You’re a leader, even if you don’t realize it. We tend to think of leaders as people who have charisma and lead massive organizations, but a leader is more than that. A true leader doesn’t need a title or a rank. A leader is simply one who leads, and you fit the bill in one way or another.
Your presence and behavior always has an impact on the people around you and that influence is your unofficial form of leadership. The way that you think, speak, and act could be a determining factor in the health and longevity of whatever group you’re in. This is even true over the Internet, such as in the context of a remote team or online community.
In the Internet age, the question sharpens: what are the qualities of a good leader and how can you apply those qualities when everyone in your group is separated by thousands of miles?
Invest In the Bigger Picture
The most important step that any leader can take is a shift in mentality. The “self mindset” must be replaced with a “group mindset.” That doesn’t mean that the group is always right, nor does it mean that individuals should be sacrificed for the good of the group.
Instead, the “group mindset” recognizes that the group is a real entity with a life and purpose of its own. It’s the change that occurs when you stop asking “What can the group do for me?” and start asking “How can we progress together?” It’s about investing in the group and the people within it.
A good leader will contribute in ways that inspire motivation and cause members to be emotionally involved with the group’s purpose.
- Use wiki software to keep the group centralized. Important information, notes, and updates can be posted there. For an Internet group, wikis are great for establishing headquarters.
- Use discussion boards and next-generation chatrooms to simulate a “water cooler environment” where members can engage in small talk, get to know each other, and develop relationships.
- Use video conferencing software to take it to the next level. The group bond strengthens when you can put a face to the name.
Encourage and Build Up Others
Morale is a necessary component of any healthy group. Once morale begins to fall, members start to demand more from each other and become less forgiving of mistakes. They lose faith in the group and the mission, ultimately turning inward and losing their sense of investment in the whole.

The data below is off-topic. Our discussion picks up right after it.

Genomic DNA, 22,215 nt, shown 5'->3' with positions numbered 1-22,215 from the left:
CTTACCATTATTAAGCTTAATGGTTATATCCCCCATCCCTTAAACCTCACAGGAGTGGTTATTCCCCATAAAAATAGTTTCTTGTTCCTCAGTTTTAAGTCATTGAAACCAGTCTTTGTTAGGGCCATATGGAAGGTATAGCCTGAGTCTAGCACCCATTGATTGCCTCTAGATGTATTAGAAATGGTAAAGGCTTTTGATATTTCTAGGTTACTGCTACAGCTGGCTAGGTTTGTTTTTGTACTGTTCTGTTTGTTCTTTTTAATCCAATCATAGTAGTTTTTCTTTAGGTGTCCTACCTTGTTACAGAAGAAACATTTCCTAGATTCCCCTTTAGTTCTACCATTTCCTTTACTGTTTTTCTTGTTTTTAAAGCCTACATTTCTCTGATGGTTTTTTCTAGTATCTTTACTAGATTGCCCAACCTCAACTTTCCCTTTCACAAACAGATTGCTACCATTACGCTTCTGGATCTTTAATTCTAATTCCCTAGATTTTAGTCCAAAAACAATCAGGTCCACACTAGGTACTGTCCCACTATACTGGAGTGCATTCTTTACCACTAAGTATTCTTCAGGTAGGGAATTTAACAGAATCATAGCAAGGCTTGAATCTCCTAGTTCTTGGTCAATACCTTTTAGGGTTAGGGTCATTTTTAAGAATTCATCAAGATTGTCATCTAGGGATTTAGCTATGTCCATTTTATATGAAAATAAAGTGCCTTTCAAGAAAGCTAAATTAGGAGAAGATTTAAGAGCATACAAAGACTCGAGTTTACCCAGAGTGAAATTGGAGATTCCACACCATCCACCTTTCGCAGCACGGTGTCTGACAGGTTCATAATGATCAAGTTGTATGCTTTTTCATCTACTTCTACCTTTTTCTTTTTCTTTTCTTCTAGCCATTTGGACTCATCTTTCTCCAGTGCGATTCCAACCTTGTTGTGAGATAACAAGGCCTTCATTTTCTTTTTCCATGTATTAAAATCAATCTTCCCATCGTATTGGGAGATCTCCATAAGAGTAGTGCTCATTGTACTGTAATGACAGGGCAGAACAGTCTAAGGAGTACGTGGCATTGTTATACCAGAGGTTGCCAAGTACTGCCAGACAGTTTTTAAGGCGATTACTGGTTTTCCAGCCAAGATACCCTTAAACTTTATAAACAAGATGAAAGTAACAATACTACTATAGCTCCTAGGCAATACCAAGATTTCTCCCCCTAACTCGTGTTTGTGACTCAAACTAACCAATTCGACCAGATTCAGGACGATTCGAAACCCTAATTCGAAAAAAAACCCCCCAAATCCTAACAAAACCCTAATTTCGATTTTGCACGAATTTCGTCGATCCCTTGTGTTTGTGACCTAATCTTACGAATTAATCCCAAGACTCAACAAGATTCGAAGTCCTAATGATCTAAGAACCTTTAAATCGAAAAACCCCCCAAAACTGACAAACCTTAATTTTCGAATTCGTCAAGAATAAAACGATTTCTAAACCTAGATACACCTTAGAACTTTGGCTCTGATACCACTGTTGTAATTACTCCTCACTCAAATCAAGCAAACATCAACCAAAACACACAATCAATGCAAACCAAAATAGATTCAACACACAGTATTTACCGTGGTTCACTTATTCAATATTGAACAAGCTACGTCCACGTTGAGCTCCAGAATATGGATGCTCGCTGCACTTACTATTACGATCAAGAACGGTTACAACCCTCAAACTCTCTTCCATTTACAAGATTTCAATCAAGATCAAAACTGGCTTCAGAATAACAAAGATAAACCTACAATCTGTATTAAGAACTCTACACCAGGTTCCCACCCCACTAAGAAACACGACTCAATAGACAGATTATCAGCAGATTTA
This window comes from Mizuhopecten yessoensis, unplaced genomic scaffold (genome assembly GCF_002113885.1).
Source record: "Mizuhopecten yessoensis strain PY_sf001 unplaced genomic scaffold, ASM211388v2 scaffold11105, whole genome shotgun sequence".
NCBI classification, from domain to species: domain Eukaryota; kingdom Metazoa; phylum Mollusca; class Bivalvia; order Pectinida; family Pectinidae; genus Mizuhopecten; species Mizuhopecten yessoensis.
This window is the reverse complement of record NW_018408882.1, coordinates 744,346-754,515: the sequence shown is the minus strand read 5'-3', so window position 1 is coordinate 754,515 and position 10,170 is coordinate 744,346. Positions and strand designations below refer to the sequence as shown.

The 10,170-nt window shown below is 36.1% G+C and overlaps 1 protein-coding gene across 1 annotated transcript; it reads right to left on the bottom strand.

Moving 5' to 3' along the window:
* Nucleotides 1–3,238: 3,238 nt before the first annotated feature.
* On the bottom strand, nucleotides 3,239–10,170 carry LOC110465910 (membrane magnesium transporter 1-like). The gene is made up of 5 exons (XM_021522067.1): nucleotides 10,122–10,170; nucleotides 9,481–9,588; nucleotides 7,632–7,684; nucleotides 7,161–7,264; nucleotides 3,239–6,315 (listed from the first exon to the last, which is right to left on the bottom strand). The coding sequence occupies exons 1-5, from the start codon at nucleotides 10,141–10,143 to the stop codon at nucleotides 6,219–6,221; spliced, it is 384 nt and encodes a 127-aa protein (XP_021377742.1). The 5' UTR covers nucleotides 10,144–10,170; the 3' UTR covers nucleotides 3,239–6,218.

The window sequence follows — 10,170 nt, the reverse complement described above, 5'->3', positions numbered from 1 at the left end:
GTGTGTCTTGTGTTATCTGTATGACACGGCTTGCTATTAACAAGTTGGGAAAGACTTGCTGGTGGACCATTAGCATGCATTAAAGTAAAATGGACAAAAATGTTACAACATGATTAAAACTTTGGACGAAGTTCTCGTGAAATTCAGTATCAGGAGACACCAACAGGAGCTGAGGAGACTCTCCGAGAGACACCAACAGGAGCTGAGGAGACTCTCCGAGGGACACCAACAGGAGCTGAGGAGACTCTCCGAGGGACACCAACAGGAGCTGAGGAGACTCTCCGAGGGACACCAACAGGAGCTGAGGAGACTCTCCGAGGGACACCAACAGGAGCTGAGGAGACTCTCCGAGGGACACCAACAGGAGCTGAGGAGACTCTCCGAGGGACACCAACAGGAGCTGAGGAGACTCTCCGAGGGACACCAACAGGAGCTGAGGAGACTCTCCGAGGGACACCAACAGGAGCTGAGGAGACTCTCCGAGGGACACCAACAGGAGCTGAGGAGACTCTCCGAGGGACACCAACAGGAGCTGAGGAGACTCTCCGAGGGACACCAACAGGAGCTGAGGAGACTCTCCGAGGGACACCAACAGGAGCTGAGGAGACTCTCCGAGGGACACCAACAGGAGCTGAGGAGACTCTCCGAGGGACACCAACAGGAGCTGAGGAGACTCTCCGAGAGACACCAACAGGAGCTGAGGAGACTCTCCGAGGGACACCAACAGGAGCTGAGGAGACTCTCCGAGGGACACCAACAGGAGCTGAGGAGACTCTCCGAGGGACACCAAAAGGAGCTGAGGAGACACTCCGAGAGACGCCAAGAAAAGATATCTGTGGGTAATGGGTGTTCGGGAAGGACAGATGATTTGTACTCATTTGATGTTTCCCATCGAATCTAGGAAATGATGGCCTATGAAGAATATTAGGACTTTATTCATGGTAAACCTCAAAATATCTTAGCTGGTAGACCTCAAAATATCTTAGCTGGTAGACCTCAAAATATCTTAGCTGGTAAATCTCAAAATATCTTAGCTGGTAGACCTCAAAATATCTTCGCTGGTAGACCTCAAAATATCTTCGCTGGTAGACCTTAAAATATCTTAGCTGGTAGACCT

That’s why words of edification are important. Think back to any time you’ve been encouraged and uplifted . It felt good, didn’t it? Brought up your morale? Made you more likely to be positive? It only makes sense that a group would have higher morale if the members regularly encouraged one another. (Be honest and constructive! Empty compliments will backfire.)
- Check out our etiquette tips for the digital age and keep them fresh in the back of your mind. Not every tip will apply in this context, but many of them do.
- Be mindful of your email compositions. Here are six irritating email mistakes that you don’t want to make!
The takeaway is that you want to build a culture of gratitude and growth, not one where everyone is tearing each other down. Resentment is hard to scrub out once it takes root and nothing destroys a group faster than irreconcilable differences.
Be Proactive, Not Reactive
A good leader is always prepared. One way to keep yourself prepared in all circumstances is to practice proactivity. With a bit of foresight, you can see what the near future will look like and plan accordingly. A reactive leader, on the other hand, is always scrambling to recover from the unexpected.
Quell interpersonal tension. It’s always better to nip an issue in the bud than wait for it to fester and explode, particularly when it comes to social relationships . For example, if you spot some tension brewing between coworkers (or friends), don’t wait until it becomes a real problem before you start seeking solutions.
Schedule a conversation. Avoid email if possible. Use Google Hangouts or Skype. Face to face contact and the human voice go a long way in conveying emotions.
Adjust to changing circumstances. In the context of a business, you might be able to sense a shift in the landscape before it actually happens. Voicing your concerns to the proper channels could end up being beneficial for the team. The same is true if you spot a better path than the group’s current one.
The takeaway is that a good leader is always alert and aware. If you’re just going through the motions and doing the bare minimum, problems are going to sneak up on you when you’re most vulnerable. Keep your eyes and ears open.
So, how can you be a better leader on the Internet? The answer is found in attitude. Care for the group, care for the individuals, and be proactive in the pursuit of both. Leadership isn’t just a behavioral thing; it’s an attitude that leads to the right behaviors, and it doesn’t require an official title.
Have you ever tried to lead a remote team or online community? What tips and advice do you have for someone who might find themselves in a similar spot? How can a member unofficially contribute leadership to a group? Share your thoughts with us in the comments below!
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